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Glossary of Insurance Terms

This resource is designed to help you understand the intricacies of insurance policies and claims. Whether you’re a policyholder, claimant, or simply interested in insurance matters, our glossary is here to assist you.


  1. Adjuster:

    A professional who assesses and evaluates insurance claims on behalf of the insurance company or the insured.

  2. Appraisal:

    A formal evaluation of property value or damage to determine the amount of an insurance claim.


  1. Beneficiary:

    The person or entity designated to receive insurance proceeds upon the death of the insured.


  1. Claim:

    A formal request made by the insured to the insurance company for coverage of a loss or damages.

  2. Coverage:

    The protection provided by an insurance policy for specified risks or events.


  1. Deductible:

    The amount the insured must pay before the insurance company covers the remaining costs of a claim.


  1. Endorsement:

    A written amendment or addition to an insurance policy that modifies its terms and conditions.

  2. Exclusion:

    Specific perils or circumstances that are not covered by an insurance policy.


  1. Flood Insurance:

    A specialized policy that provides coverage for damage caused by flooding, typically not covered under standard homeowners’ insurance.


  1. Grace Period:

    A brief period after the due date of an insurance premium during which coverage remains in effect, even if the premium is not paid.


  1. Homeowners Insurance:

    A policy that provides coverage for a homeowner’s property, personal belongings, and liability.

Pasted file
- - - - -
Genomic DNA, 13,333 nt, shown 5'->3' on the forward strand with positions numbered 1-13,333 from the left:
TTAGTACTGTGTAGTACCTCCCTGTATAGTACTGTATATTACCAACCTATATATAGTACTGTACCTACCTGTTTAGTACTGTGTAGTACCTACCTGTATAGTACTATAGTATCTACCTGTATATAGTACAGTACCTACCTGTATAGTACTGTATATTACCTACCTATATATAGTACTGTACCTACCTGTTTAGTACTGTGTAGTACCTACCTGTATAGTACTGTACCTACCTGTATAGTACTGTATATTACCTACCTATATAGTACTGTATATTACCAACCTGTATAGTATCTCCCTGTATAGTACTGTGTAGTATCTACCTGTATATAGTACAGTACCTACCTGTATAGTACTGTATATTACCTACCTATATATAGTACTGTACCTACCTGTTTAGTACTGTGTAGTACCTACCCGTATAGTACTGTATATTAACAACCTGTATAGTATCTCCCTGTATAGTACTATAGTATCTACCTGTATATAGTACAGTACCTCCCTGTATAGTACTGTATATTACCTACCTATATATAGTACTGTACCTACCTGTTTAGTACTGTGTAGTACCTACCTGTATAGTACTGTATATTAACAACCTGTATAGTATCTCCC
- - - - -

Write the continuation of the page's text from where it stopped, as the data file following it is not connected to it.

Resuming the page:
1. Indemnity:

    The principle of restoring the insured to the same financial position they were in before a covered loss occurred.


  1. Joint Policy:

    An insurance policy that covers two or more individuals under a single policy.


  1. Key Person Insurance:

    A policy that provides coverage for a business or organization in the event of the death or disability of a key employee or owner, helping to mitigate financial losses and facilitate business continuity.

  2. Kidnap and Ransom Insurance:

    Coverage that protects individuals and organizations against the financial risks associated with kidnapping, extortion, or hostage situations.

  3. Known Loss Doctrine:

    A legal principle that states that insurance policies typically do not cover losses that were known to the insured before the policy was issued.


  1. Liability Insurance:

    Coverage that protects the insured against claims made by third parties for injuries or damage they sustain due to the insured’s actions or negligence.

  2. Loss Ratio:

    The ratio of claims paid out by an insurance company to the premiums it collects in a given period. It is often used as an indicator of an insurer’s financial health.

  3. Lapse:

    The termination of an insurance policy due to non-payment of premiums, resulting in a loss of coverage.


  1. Medicare:

    A federal health insurance program in the United States that provides coverage for individuals aged 65 and older and certain younger individuals with disabilities.

  2. Policyholder:

    The individual or entity that owns an insurance policy and is entitled to its benefits.


  1. Named Perils: